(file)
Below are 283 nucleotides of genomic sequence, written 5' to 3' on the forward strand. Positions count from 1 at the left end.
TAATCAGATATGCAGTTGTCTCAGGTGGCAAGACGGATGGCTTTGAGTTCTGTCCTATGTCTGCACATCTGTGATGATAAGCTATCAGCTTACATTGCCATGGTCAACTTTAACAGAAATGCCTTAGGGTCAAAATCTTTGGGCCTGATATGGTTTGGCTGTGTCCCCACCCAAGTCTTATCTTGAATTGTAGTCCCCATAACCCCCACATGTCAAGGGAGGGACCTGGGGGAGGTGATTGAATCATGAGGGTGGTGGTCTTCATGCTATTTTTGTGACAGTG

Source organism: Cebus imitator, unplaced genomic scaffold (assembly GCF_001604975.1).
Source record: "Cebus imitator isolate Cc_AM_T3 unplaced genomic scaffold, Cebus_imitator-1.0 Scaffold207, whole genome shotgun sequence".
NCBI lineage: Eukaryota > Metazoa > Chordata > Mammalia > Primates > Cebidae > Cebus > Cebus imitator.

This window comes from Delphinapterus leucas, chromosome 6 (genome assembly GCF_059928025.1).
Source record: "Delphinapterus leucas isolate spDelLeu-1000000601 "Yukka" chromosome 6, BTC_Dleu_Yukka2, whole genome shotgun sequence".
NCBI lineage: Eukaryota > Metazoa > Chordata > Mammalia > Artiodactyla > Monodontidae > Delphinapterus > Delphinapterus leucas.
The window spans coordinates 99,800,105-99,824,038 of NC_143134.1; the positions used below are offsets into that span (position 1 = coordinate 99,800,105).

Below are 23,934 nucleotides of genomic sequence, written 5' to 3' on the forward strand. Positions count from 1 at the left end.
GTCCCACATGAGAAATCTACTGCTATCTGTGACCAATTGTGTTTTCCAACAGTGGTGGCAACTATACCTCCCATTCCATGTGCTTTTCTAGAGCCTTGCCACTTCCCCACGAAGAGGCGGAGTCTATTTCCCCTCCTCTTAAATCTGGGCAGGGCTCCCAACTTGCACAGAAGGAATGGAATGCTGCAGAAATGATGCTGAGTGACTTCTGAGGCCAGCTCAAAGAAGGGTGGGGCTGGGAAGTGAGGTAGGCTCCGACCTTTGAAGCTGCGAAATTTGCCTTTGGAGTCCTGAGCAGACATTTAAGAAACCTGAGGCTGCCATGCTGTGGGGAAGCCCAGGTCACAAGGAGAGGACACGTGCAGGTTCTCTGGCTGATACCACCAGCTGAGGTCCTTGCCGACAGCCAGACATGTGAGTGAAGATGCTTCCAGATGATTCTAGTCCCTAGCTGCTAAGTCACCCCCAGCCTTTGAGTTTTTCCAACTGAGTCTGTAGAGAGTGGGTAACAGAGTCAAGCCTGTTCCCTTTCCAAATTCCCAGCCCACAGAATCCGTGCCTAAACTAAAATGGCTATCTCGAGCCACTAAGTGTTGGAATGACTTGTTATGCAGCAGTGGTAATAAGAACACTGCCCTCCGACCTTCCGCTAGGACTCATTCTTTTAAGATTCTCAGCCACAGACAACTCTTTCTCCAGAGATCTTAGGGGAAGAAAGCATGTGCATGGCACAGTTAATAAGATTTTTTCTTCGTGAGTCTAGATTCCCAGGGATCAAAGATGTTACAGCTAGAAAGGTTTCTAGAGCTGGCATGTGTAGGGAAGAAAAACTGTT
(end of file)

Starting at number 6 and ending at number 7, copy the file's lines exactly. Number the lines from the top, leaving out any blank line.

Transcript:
This window comes from Delphinapterus leucas, chromosome 6 (genome assembly GCF_059928025.1).
Source record: "Delphinapterus leucas isolate spDelLeu-1000000601 "Yukka" chromosome 6, BTC_Dleu_Yukka2, whole genome shotgun sequence".